WNPR

race

Multiculturalism / Creative Commons

Race is a myth; racism is not. I'm stealing this line from Gene Seymour, one of our guests on our show today. 

Caroline Lester / WNPR

Two groups clashed in New Haven on Saturday. One group had come to hear a speaker known for promoting fascism. The other organized a counter protest. The clash resulted in several protester arrests.

Helge V. Keitel / Creative Commons

According to the U.S. Bureau of Labor Statistics, an estimated 56 percent of women will be employed or looking for work by the year 2024 -- that's a nearly one percent decrease from 2015.

Still, investment in female leadership has grown at some workplaces -- including Connecticut-based United Technologies Corporation.

iStock

The rate of infants dying suddenly and unexpectedly has dropped in recent years, but data show that racial disparities persist.

Matthew / Creative Commons

A group of educators have proposed a plan to hire more teachers of color in Connecticut public schools.

NY Public Library

Long before the 19th Amendment recognized them as voters, a small group of women gathered at Howard University to create the first service Sorority founded by and for African American women. Alpha Kappa Alpha is part of a rich tradition of historically Black fraternities and sororities known as the Divine Nine.

Mamata.mulay / Creative Commons

We’re inching closer to the end of the fiscal year and Connecticut lawmakers at the state capitol still haven’t been able to reach a budget agreement. Meanwhile at the nation’s capitol, Senate Republicans are postponing a vote on their controversial health care bill.

This hour: a tale of gridlock in Hartford and Washington. 

Jacqueline Rabe-Thomas/CT Mirror

Martha Stone is a lawyer for the plaintiffs in the Sheff v. O'Neill case, which settled over 20 years ago. She said the state's current position threatens to harm Hartford students. 

Ryan Caron King / WNPR

The long-running Sheff vs. O’Neill school desegregation case heads back to court this week. 

Public Domain

Known as “Blind Tom,” Thomas Wiggins was a slave from Columbus, Georgia. He was born with a condition that today might be diagnosed as autism. Blind Tom was also a musical prodigy, as a pianist and composer, and was referred to as the greatest pianist of his age.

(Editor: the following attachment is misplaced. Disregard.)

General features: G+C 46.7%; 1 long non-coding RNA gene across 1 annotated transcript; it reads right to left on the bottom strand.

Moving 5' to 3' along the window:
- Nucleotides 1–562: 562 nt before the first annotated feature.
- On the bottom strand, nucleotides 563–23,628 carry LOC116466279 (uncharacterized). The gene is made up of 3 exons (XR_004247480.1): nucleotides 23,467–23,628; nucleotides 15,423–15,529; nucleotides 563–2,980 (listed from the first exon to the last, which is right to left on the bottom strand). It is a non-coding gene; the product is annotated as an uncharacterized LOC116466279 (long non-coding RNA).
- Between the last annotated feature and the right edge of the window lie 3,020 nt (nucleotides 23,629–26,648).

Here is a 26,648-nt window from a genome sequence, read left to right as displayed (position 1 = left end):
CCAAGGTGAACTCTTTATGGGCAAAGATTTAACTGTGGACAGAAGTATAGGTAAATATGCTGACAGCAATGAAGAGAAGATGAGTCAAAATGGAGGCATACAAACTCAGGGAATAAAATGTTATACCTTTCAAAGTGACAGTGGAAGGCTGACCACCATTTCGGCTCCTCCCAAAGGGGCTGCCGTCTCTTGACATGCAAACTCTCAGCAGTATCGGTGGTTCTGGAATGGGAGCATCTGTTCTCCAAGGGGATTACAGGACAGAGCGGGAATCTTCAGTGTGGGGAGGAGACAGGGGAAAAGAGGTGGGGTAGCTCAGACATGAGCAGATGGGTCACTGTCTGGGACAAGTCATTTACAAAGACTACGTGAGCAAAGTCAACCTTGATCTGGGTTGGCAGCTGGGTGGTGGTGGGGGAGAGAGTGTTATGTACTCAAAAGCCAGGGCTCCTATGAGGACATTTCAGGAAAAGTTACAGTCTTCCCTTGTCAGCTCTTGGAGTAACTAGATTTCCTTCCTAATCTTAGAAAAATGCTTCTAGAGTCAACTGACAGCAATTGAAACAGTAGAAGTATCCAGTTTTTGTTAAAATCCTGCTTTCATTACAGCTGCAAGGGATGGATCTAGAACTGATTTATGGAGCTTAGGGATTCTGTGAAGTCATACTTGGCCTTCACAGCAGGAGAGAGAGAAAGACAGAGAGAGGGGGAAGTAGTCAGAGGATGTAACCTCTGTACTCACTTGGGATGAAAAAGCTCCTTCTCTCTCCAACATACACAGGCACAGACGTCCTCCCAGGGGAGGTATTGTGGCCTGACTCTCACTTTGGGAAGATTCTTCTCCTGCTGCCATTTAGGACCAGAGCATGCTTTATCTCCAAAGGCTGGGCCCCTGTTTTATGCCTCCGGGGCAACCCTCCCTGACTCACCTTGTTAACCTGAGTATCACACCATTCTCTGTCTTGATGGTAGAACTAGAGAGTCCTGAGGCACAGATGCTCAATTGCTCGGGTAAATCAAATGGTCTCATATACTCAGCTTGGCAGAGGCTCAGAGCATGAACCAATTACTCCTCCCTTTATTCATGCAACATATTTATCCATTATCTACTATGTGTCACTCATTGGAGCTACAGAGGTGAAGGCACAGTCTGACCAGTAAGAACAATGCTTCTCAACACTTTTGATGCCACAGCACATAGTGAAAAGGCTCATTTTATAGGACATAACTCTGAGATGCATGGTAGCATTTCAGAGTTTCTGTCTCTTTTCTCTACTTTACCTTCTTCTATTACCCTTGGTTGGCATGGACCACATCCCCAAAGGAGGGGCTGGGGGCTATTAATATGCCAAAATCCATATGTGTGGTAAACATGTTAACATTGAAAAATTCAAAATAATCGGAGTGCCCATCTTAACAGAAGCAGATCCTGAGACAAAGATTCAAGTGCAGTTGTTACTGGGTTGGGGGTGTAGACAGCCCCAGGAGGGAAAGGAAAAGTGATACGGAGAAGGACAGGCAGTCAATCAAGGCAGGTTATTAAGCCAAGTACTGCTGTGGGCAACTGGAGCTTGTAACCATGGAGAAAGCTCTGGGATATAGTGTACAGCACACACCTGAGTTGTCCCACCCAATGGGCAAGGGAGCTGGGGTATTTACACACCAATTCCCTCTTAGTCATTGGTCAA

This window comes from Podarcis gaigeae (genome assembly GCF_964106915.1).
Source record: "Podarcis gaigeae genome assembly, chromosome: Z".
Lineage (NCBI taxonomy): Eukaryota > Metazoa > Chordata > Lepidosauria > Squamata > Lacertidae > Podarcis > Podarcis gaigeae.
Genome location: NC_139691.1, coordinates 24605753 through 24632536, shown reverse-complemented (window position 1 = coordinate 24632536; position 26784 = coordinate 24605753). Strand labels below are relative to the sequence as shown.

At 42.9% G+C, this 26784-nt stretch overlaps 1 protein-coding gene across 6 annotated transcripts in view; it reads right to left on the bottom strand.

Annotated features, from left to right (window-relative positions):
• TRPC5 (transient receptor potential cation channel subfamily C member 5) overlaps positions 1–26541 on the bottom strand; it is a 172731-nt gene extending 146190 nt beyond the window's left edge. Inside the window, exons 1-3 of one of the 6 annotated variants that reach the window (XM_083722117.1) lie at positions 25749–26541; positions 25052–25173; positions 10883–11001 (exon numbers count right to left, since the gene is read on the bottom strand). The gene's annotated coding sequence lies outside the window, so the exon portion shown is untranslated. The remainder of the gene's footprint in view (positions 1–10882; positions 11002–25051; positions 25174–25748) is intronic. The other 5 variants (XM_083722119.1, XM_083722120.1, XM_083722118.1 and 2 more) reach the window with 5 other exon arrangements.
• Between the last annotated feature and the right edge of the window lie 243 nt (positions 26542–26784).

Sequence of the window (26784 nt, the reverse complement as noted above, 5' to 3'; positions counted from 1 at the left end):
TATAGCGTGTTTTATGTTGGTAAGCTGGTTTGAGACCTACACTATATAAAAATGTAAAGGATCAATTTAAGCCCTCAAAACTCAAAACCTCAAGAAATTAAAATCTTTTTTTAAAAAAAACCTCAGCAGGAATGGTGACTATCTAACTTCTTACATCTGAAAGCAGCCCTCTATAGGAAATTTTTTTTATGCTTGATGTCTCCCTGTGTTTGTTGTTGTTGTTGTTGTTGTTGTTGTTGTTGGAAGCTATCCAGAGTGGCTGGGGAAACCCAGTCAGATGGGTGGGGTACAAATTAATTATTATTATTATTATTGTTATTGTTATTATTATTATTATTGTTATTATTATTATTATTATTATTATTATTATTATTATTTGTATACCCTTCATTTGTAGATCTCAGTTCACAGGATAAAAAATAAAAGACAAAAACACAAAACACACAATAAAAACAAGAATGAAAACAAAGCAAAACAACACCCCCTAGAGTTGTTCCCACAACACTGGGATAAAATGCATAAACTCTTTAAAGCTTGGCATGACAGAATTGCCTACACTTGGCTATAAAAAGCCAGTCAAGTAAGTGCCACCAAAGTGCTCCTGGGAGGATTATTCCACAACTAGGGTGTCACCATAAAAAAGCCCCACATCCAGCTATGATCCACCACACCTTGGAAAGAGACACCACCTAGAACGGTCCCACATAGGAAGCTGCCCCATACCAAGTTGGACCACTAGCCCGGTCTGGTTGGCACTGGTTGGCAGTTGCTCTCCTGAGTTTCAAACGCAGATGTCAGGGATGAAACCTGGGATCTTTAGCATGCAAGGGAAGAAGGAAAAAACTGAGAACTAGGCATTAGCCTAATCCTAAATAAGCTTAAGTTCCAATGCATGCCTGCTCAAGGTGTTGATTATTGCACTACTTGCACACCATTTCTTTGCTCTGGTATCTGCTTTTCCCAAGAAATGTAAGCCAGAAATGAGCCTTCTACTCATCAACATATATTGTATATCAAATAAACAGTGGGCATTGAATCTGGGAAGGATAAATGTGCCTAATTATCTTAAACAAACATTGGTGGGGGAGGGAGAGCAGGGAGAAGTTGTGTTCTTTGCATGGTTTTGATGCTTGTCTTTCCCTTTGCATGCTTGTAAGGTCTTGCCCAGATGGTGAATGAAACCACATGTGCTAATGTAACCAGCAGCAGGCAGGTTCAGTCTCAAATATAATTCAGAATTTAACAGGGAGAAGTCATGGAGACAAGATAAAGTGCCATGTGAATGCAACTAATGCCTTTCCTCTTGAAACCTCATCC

WCN 24/7 / Creative Commons

Connecticut's anti-racial profiling law requires police officers to record the details of every traffic stop they initiate -- things like the time of day the stop occurred, the reason for the stop, and the race of the stopped driver. 

At the same baseball game that saw Boston Red Sox fans make amends with a player targeted by racial slurs at Fenway Park, one fan reportedly used a slur to comment on a singer — and that fan has now been banned from the stadium.

"Yes, it was a racial comment," Red Sox club President Sam Kennedy said, according to the team. "It was a racial comment used to describe the national anthem that was taking place, the performance of the national anthem. It was sickening to hear."

Demos

This hour, we tackle issues involving race, policy, and U.S. democracy with Demos President Heather McGhee.

Plus: a look at efforts to establish paid leave in Connecticut. If passed, how might new legislation impact the state's women of color? We find out and we also hear from you. 

Yale University

Yale University is making the transition from Calhoun College to Grace Murray Hopper College. Although the name change won't be official until July 1, changes are underway at the residential college, including a plan to replace a number of stained glass windows to better reflect the legacy of Grace Hopper.

Steve Lyon / Creative Commons

An audit by the Connecticut Racial Profiling Prohibition Project showed that the Hartford Police Department neglected to report thousands of traffic stops last year as was required by law.

Pages